What are your goals for learning Japanese? If you NEED to pass the JLPT N2 by next year (for a job, school, etc.), then it is possible to study hours per day and learn enough to pass the test in 3 months. However, if your goal is to become good at Japanese, and you don’t have a hard deadline to pass the N2, I think it will benefit you much more to take your time and truly master the material.

      I think the material (grammar, vocabulary, and kanji) you learn up to the N2 is very useful. You’ll learn things that you’ll actually use if you live or visit Japan or if you have conversations with native Japanese speakers. If you try to rush to pass the N2, you’ll probably forget most of what you studied right after you take the test.

      Of course, everyone learns at a different pace. If you’re a fast learner, you might be able to learn the material quickly. However, even if you memorized the grammar, vocab, and kanji, you’ll need reading practice. It takes a while to be able to read and understand the reading material for the N2.

      That being said, if you do plan on taking the N2 this December, make sure you have a consistent studying plan. Of course, the more hours you can devote to studying, the better off you’ll be (being careful not to burn yourself out). To truly learn the material, be sure to review, review, and review. Using flashcards or programs like Anki is great for reviewing things until you have mastered them.

      Check out our “What Level of the JLPT Should I Take” article if you want more details about this.

      Thanks for your comment! We plan on publishing a lot more lessons so please stay tuned! Good luck on your Japanese journey Khwaish!

  2. Hi Jack, first of all thank you for posting this. I am currently starting over my japanese language study after stopped for more than 2 years (which i regret of). I want to pursue a career in there because i don’t feel belong in my home country in Indonesia and been wanting to start a life there since my childhood, so let’s say I able to pass the N2 this December, will it makes me more a convincing recruitment for the Japanese employer ?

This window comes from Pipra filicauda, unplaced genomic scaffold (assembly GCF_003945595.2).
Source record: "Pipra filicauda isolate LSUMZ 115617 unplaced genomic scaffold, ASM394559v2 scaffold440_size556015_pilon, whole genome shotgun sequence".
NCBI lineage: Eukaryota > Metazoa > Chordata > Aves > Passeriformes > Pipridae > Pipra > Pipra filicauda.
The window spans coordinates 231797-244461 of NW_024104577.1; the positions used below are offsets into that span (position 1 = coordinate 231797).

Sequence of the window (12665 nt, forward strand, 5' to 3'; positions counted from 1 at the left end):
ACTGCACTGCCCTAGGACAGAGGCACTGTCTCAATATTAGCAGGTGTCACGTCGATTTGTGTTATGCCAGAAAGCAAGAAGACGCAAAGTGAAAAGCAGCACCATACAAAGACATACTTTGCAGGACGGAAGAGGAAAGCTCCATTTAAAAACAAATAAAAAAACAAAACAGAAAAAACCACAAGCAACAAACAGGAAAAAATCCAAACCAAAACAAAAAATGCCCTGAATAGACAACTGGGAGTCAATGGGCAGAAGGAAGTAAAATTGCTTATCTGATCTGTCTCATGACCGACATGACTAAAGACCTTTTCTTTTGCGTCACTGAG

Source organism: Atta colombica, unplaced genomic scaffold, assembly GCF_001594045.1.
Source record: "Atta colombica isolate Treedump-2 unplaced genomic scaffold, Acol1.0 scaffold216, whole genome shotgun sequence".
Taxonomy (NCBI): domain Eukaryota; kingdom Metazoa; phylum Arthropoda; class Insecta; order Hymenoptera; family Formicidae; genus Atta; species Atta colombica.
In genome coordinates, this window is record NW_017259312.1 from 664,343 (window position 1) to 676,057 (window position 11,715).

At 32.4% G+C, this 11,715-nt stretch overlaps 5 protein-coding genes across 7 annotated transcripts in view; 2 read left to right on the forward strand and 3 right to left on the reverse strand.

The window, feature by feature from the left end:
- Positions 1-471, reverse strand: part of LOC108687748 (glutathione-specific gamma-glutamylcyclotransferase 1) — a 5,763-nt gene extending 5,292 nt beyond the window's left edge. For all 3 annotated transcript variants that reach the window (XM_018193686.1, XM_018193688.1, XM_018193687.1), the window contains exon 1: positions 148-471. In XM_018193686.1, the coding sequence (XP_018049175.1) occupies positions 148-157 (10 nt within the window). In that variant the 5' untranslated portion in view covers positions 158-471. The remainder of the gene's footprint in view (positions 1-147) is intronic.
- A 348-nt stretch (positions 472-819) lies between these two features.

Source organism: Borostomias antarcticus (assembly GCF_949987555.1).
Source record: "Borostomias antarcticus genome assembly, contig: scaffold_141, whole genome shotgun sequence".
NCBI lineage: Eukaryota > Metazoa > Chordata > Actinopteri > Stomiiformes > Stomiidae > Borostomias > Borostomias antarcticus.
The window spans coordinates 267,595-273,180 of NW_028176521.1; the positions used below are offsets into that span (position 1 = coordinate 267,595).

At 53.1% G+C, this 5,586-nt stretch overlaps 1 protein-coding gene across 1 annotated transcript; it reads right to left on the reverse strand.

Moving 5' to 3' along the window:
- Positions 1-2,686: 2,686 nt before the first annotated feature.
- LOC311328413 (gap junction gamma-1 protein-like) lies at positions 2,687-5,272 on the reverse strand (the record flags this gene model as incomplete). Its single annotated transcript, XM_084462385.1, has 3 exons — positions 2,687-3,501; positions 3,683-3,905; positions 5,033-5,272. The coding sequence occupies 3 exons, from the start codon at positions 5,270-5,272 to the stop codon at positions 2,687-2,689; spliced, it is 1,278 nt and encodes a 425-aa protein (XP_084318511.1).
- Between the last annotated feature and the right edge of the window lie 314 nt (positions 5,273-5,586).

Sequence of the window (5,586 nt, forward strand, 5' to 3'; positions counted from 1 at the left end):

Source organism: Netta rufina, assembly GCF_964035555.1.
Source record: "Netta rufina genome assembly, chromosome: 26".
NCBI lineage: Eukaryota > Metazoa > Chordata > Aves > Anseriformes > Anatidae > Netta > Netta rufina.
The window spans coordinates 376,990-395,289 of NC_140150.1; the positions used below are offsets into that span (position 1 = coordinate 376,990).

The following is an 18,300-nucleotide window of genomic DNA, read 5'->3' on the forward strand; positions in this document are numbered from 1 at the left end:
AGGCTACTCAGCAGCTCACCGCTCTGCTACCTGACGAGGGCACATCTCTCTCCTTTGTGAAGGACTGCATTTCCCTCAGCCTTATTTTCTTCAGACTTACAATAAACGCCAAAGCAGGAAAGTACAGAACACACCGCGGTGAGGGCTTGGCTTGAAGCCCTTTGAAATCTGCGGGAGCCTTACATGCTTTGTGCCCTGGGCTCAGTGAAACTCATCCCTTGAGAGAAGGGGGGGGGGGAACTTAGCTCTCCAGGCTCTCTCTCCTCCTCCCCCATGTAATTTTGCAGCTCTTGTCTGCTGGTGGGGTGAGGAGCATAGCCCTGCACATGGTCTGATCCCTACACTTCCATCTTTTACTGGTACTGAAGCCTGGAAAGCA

Thank you again!

    • Hi! This is actually quite a difficult question to answer because there are a lot of variables that come into play. Just because you passed the N2 doesn’t mean you’ll have a lot of jobs available to you. More often than not, you’ll need to have other skills as well. Unless you are planning to work in an entry position that doesn’t require a lot of experience or skills (working in a factory, housekeeping, assistant manual labor type of jobs, etc.). If you live close to a big city, chances are that there are a lot of these types of jobs, and many companies do hire a lot of foreigners. And more often that not, even these types of positions ask for at least an N3 level of Japanese, or you’re at a level where you you can understand simple conversations. There are two major problems with these types of jobs though. First, it is pretty rare they these types of jobs can offer you a visa, even if you work full time. Some companies use a middle-man to hire their employees (haken-gaisha), and sometimes they might be able to offer you a visa. In my experience, this is very rare. The second problem is that there have been companies who exploit foreign workers. This could be due to the fact that a lot of the foreign workers can’t understand a lot of Japanese, and they take advantage of this. So you need to be wary of untrustworthy companies.

      How is your English? If you have had 12 years of education in the English language, that combined with a high level of Japanese (N2 or N1) can open up the doors to a lot of other positions. The most common is probably teaching. However, it is pretty hard if English is not one of your native languages, as many companies ask for teachers who are native speakers of English. I’m assuming one of your native languages is Indonesian. If you go to areas where there are lots of people from Indonesia, you might be able to get a job at a haken-gaisha as a translator/interpreter for workers who speak Indonesian. There might be jobs to teach Indonesia, but it’s probably not too high in demand. If you did happen to land a good teaching job or full time position at a haken-gaisha, odds are in your favor that they can help you get a visa.

      Some hotels might be interested in hiring you too. If your English and Japanese is good enough to communicate with international guests, that’s a good asset to put on your resume.